Take your time dressing, but not too much time, the day awaits.

Find your favorite bike shorts and

slip on the Bontrager tights that were well worth

the hundred bucks you spent on them.

Slip into the cold weather gear given to you by a friend

who no longer cycles, and be glad for her again,

since she saved you hundreds

and extended your riding season significantly.

Fill the water bottle,

grab the camera,

select the playlist,

and with your favorite riding buddy, find a road you haven’t traveled before.

Venture forth.

As you ride, be glad that you can.

Even if it is cold.  Even if it is hard, with the cold air biting through your

Balaclava, freezing your nasal passages and numbing your fingertips through gloves.

After about a mile stop,

take some pictures,

and take off the first outer layer.

Things heat up fast on two wheels.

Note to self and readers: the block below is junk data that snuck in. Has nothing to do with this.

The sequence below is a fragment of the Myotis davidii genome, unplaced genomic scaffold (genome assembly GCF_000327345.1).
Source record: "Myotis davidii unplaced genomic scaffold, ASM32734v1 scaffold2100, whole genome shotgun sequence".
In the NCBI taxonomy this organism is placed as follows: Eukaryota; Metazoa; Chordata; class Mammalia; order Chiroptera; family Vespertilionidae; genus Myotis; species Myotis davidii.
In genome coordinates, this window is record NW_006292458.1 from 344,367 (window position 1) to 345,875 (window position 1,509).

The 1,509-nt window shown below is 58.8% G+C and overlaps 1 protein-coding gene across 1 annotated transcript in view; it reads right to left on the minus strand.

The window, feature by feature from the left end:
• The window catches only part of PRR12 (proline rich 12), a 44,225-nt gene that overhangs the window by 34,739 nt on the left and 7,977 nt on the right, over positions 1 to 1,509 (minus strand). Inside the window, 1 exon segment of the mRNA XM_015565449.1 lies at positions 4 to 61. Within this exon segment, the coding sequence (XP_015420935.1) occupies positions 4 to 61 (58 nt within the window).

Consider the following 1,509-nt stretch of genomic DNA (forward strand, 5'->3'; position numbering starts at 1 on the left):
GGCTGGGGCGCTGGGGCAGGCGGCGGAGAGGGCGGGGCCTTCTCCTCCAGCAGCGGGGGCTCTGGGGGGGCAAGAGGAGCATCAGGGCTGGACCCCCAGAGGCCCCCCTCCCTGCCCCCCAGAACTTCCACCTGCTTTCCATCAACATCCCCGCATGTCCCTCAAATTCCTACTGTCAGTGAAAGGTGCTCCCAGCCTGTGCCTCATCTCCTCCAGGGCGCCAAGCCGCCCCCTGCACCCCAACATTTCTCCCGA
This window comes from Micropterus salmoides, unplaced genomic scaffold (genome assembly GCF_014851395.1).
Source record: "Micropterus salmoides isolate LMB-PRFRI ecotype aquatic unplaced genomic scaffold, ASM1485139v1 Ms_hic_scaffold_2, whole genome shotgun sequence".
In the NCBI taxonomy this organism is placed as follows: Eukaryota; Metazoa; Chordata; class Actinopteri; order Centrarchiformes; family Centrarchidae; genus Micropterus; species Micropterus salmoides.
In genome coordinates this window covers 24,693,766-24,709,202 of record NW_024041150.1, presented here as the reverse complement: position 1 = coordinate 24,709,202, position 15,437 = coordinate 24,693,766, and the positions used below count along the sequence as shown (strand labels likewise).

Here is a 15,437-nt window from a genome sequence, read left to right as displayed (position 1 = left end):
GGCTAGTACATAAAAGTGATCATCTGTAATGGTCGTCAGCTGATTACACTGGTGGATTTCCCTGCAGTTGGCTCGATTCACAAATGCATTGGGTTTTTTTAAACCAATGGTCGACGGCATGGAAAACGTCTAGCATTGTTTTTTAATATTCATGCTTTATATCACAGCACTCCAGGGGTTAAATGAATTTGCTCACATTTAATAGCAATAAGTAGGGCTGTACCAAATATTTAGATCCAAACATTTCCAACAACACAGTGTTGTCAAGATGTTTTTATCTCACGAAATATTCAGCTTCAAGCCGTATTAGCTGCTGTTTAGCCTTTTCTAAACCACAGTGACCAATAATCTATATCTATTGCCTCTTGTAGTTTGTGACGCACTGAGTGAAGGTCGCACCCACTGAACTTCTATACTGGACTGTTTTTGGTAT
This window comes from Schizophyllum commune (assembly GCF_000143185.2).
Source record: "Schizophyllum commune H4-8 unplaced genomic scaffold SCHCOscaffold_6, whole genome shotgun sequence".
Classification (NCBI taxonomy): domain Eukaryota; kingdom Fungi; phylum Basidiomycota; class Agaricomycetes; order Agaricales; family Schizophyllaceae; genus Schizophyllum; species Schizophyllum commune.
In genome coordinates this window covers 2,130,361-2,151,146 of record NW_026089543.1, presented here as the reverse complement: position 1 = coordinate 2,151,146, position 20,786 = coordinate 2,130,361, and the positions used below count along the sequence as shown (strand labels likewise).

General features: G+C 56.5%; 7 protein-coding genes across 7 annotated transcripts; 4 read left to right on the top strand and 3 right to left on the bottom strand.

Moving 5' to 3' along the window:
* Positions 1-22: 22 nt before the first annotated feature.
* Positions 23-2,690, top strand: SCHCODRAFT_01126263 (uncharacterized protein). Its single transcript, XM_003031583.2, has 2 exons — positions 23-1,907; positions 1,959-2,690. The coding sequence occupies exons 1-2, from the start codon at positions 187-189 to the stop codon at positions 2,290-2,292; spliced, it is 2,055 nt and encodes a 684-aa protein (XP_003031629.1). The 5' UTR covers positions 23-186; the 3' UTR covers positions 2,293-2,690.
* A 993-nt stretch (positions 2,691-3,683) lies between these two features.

After about 4 miles, stop for more pictures, a water break and to take more pictures.  You’re in no hurry.

Decide to head to a historical old town.

It isn’t far now.

You’re over halfway there and feeling good.

The hills that you could climb a year ago are nothing to you now

You’re stronger and less fearful.

The occasional car whizzing by no longer intimidates you.

You can do this.

And you enjoy it.

 Upon entering the town

select a place to enjoy a leisurely lunch while gazing out the window at passersby.

Laugh and enjoy the fact that you have overcome

caring about how you look in public places when

wearing padded pants

and sporting helmet hair, though you still quickly check

the rear view mirror of the nearest car to make sure

you don’t have bugs in your teeth.

 

 

 

 

 

During your meal, you laugh and smile,

enjoying delicious sandwiches with thirst-quenching beverages.